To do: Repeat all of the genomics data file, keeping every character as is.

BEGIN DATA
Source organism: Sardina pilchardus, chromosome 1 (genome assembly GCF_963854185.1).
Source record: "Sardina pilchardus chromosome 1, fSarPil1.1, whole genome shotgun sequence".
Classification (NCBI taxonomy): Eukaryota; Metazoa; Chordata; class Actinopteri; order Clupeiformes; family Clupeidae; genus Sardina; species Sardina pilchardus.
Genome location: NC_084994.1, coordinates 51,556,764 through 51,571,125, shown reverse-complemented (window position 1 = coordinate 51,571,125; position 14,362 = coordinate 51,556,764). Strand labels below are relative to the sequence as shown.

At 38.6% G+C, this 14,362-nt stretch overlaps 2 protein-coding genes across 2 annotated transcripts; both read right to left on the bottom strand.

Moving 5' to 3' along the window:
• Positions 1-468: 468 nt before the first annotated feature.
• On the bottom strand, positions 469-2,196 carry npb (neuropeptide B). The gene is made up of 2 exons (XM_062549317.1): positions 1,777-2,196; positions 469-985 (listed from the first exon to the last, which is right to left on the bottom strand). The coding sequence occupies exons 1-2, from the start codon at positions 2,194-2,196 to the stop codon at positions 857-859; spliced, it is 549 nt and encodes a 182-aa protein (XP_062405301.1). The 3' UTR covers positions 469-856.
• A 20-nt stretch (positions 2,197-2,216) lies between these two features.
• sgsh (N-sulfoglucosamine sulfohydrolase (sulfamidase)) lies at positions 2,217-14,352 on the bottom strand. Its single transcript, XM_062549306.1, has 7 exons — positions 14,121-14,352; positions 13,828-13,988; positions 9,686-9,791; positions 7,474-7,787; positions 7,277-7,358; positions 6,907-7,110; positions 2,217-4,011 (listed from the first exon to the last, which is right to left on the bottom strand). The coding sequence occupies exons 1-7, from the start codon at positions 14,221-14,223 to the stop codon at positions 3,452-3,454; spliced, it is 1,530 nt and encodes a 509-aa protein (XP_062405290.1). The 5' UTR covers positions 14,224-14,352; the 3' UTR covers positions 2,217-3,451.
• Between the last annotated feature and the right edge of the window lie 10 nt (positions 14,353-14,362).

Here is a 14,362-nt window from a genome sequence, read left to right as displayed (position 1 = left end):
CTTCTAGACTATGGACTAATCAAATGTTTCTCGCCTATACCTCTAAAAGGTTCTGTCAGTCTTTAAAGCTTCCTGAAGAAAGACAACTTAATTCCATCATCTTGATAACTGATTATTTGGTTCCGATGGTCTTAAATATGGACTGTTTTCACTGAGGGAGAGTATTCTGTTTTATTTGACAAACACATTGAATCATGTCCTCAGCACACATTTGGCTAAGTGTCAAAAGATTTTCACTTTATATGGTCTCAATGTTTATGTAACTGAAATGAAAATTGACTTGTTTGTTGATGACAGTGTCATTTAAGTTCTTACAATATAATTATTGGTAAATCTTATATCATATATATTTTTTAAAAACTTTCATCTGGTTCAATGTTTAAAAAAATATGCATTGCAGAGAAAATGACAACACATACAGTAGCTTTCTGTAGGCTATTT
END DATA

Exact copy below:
Source organism: Sardina pilchardus, chromosome 1 (genome assembly GCF_963854185.1).
Source record: "Sardina pilchardus chromosome 1, fSarPil1.1, whole genome shotgun sequence".
Classification (NCBI taxonomy): Eukaryota; Metazoa; Chordata; class Actinopteri; order Clupeiformes; family Clupeidae; genus Sardina; species Sardina pilchardus.
Genome location: NC_084994.1, coordinates 51,556,764 through 51,571,125, shown reverse-complemented (window position 1 = coordinate 51,571,125; position 14,362 = coordinate 51,556,764). Strand labels below are relative to the sequence as shown.

At 38.6% G+C, this 14,362-nt stretch overlaps 2 protein-coding genes across 2 annotated transcripts; both read right to left on the bottom strand.

Moving 5' to 3' along the window:
• Positions 1-468: 468 nt before the first annotated feature.
• On the bottom strand, positions 469-2,196 carry npb (neuropeptide B). The gene is made up of 2 exons (XM_062549317.1): positions 1,777-2,196; positions 469-985 (listed from the first exon to the last, which is right to left on the bottom strand). The coding sequence occupies exons 1-2, from the start codon at positions 2,194-2,196 to the stop codon at positions 857-859; spliced, it is 549 nt and encodes a 182-aa protein (XP_062405301.1). The 3' UTR covers positions 469-856.
• A 20-nt stretch (positions 2,197-2,216) lies between these two features.
• sgsh (N-sulfoglucosamine sulfohydrolase (sulfamidase)) lies at positions 2,217-14,352 on the bottom strand. Its single transcript, XM_062549306.1, has 7 exons — positions 14,121-14,352; positions 13,828-13,988; positions 9,686-9,791; positions 7,474-7,787; positions 7,277-7,358; positions 6,907-7,110; positions 2,217-4,011 (listed from the first exon to the last, which is right to left on the bottom strand). The coding sequence occupies exons 1-7, from the start codon at positions 14,221-14,223 to the stop codon at positions 3,452-3,454; spliced, it is 1,530 nt and encodes a 509-aa protein (XP_062405290.1). The 5' UTR covers positions 14,224-14,352; the 3' UTR covers positions 2,217-3,451.
• Between the last annotated feature and the right edge of the window lie 10 nt (positions 14,353-14,362).

Here is a 14,362-nt window from a genome sequence, read left to right as displayed (position 1 = left end):
CTTCTAGACTATGGACTAATCAAATGTTTCTCGCCTATACCTCTAAAAGGTTCTGTCAGTCTTTAAAGCTTCCTGAAGAAAGACAACTTAATTCCATCATCTTGATAACTGATTATTTGGTTCCGATGGTCTTAAATATGGACTGTTTTCACTGAGGGAGAGTATTCTGTTTTATTTGACAAACACATTGAATCATGTCCTCAGCACACATTTGGCTAAGTGTCAAAAGATTTTCACTTTATATGGTCTCAATGTTTATGTAACTGAAATGAAAATTGACTTGTTTGTTGATGACAGTGTCATTTAAGTTCTTACAATATAATTATTGGTAAATCTTATATCATATATATTTTTTAAAAACTTTCATCTGGTTCAATGTTTAAAAAAATATGCATTGCAGAGAAAATGACAACACATACAGTAGCTTTCTGTAGGCTATTT